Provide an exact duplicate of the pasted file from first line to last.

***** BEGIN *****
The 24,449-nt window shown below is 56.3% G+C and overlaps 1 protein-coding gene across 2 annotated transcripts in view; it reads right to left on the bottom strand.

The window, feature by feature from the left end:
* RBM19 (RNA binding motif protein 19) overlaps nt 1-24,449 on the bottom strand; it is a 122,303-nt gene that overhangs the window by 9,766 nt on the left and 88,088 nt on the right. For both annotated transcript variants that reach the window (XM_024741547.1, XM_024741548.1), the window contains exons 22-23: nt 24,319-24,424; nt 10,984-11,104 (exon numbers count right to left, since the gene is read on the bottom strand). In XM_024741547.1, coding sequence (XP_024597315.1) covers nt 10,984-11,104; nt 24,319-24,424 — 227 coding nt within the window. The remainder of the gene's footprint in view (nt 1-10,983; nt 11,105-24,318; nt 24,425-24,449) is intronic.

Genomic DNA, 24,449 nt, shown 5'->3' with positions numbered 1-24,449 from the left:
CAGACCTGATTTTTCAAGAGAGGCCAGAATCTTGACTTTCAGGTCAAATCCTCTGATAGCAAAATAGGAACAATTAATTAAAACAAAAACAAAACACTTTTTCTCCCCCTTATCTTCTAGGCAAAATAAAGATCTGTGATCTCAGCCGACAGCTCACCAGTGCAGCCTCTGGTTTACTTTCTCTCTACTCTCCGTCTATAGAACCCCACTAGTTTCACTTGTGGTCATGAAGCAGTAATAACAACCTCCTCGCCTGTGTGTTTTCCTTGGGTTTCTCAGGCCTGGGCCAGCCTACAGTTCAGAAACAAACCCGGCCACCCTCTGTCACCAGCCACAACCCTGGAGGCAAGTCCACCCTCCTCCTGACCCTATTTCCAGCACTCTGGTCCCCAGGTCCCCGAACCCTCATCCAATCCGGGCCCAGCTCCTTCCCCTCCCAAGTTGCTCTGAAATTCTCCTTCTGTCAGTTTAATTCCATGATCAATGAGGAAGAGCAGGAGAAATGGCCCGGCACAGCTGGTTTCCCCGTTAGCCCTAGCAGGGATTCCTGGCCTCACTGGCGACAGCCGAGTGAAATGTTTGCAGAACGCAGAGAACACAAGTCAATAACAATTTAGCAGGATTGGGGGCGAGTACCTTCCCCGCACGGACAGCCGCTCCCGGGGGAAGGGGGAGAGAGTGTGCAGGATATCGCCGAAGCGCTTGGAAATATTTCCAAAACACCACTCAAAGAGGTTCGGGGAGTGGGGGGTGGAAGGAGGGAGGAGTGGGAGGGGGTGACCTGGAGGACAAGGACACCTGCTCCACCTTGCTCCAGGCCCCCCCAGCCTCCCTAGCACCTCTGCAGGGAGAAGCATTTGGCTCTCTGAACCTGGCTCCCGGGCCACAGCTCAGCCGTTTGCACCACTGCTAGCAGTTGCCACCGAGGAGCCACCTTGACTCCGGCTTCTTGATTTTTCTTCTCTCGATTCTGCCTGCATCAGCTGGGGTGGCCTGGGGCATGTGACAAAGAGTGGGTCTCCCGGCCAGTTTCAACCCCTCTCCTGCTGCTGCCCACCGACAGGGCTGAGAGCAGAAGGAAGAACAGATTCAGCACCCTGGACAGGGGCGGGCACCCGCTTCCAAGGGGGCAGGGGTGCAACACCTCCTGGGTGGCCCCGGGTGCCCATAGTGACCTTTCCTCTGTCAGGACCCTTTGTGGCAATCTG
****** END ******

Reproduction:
The 24,449-nt window shown below is 56.3% G+C and overlaps 1 protein-coding gene across 2 annotated transcripts in view; it reads right to left on the bottom strand.

The window, feature by feature from the left end:
* RBM19 (RNA binding motif protein 19) overlaps nt 1-24,449 on the bottom strand; it is a 122,303-nt gene that overhangs the window by 9,766 nt on the left and 88,088 nt on the right. For both annotated transcript variants that reach the window (XM_024741547.1, XM_024741548.1), the window contains exons 22-23: nt 24,319-24,424; nt 10,984-11,104 (exon numbers count right to left, since the gene is read on the bottom strand). In XM_024741547.1, coding sequence (XP_024597315.1) covers nt 10,984-11,104; nt 24,319-24,424 — 227 coding nt within the window. The remainder of the gene's footprint in view (nt 1-10,983; nt 11,105-24,318; nt 24,425-24,449) is intronic.

Genomic DNA, 24,449 nt, shown 5'->3' with positions numbered 1-24,449 from the left:
CAGACCTGATTTTTCAAGAGAGGCCAGAATCTTGACTTTCAGGTCAAATCCTCTGATAGCAAAATAGGAACAATTAATTAAAACAAAAACAAAACACTTTTTCTCCCCCTTATCTTCTAGGCAAAATAAAGATCTGTGATCTCAGCCGACAGCTCACCAGTGCAGCCTCTGGTTTACTTTCTCTCTACTCTCCGTCTATAGAACCCCACTAGTTTCACTTGTGGTCATGAAGCAGTAATAACAACCTCCTCGCCTGTGTGTTTTCCTTGGGTTTCTCAGGCCTGGGCCAGCCTACAGTTCAGAAACAAACCCGGCCACCCTCTGTCACCAGCCACAACCCTGGAGGCAAGTCCACCCTCCTCCTGACCCTATTTCCAGCACTCTGGTCCCCAGGTCCCCGAACCCTCATCCAATCCGGGCCCAGCTCCTTCCCCTCCCAAGTTGCTCTGAAATTCTCCTTCTGTCAGTTTAATTCCATGATCAATGAGGAAGAGCAGGAGAAATGGCCCGGCACAGCTGGTTTCCCCGTTAGCCCTAGCAGGGATTCCTGGCCTCACTGGCGACAGCCGAGTGAAATGTTTGCAGAACGCAGAGAACACAAGTCAATAACAATTTAGCAGGATTGGGGGCGAGTACCTTCCCCGCACGGACAGCCGCTCCCGGGGGAAGGGGGAGAGAGTGTGCAGGATATCGCCGAAGCGCTTGGAAATATTTCCAAAACACCACTCAAAGAGGTTCGGGGAGTGGGGGGTGGAAGGAGGGAGGAGTGGGAGGGGGTGACCTGGAGGACAAGGACACCTGCTCCACCTTGCTCCAGGCCCCCCCAGCCTCCCTAGCACCTCTGCAGGGAGAAGCATTTGGCTCTCTGAACCTGGCTCCCGGGCCACAGCTCAGCCGTTTGCACCACTGCTAGCAGTTGCCACCGAGGAGCCACCTTGACTCCGGCTTCTTGATTTTTCTTCTCTCGATTCTGCCTGCATCAGCTGGGGTGGCCTGGGGCATGTGACAAAGAGTGGGTCTCCCGGCCAGTTTCAACCCCTCTCCTGCTGCTGCCCACCGACAGGGCTGAGAGCAGAAGGAAGAACAGATTCAGCACCCTGGACAGGGGCGGGCACCCGCTTCCAAGGGGGCAGGGGTGCAACACCTCCTGGGTGGCCCCGGGTGCCCATAGTGACCTTTCCTCTGTCAGGACCCTTTGTGGCAATCTG